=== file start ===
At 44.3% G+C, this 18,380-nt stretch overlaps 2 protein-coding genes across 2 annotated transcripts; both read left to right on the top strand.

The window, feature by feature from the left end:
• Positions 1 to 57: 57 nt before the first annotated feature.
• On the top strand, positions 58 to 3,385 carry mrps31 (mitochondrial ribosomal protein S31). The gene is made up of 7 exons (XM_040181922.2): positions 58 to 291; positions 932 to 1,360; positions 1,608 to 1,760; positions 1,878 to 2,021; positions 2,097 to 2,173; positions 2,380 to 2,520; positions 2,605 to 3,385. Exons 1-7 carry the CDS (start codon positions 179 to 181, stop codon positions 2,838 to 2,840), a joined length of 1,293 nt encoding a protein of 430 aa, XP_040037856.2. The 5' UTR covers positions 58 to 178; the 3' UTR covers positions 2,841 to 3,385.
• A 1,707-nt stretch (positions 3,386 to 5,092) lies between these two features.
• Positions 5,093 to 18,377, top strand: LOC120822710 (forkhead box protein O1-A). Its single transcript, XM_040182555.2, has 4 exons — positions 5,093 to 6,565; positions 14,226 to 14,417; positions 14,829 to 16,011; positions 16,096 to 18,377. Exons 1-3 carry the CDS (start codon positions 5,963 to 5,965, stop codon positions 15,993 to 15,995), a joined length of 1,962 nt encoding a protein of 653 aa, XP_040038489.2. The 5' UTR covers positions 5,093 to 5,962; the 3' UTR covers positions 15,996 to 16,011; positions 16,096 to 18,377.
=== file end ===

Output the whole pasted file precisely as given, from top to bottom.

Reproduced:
At 44.3% G+C, this 18,380-nt stretch overlaps 2 protein-coding genes across 2 annotated transcripts; both read left to right on the top strand.

The window, feature by feature from the left end:
• Positions 1 to 57: 57 nt before the first annotated feature.
• On the top strand, positions 58 to 3,385 carry mrps31 (mitochondrial ribosomal protein S31). The gene is made up of 7 exons (XM_040181922.2): positions 58 to 291; positions 932 to 1,360; positions 1,608 to 1,760; positions 1,878 to 2,021; positions 2,097 to 2,173; positions 2,380 to 2,520; positions 2,605 to 3,385. Exons 1-7 carry the CDS (start codon positions 179 to 181, stop codon positions 2,838 to 2,840), a joined length of 1,293 nt encoding a protein of 430 aa, XP_040037856.2. The 5' UTR covers positions 58 to 178; the 3' UTR covers positions 2,841 to 3,385.
• A 1,707-nt stretch (positions 3,386 to 5,092) lies between these two features.
• Positions 5,093 to 18,377, top strand: LOC120822710 (forkhead box protein O1-A). Its single transcript, XM_040182555.2, has 4 exons — positions 5,093 to 6,565; positions 14,226 to 14,417; positions 14,829 to 16,011; positions 16,096 to 18,377. Exons 1-3 carry the CDS (start codon positions 5,963 to 5,965, stop codon positions 15,993 to 15,995), a joined length of 1,962 nt encoding a protein of 653 aa, XP_040038489.2. The 5' UTR covers positions 5,093 to 5,962; the 3' UTR covers positions 15,996 to 16,011; positions 16,096 to 18,377.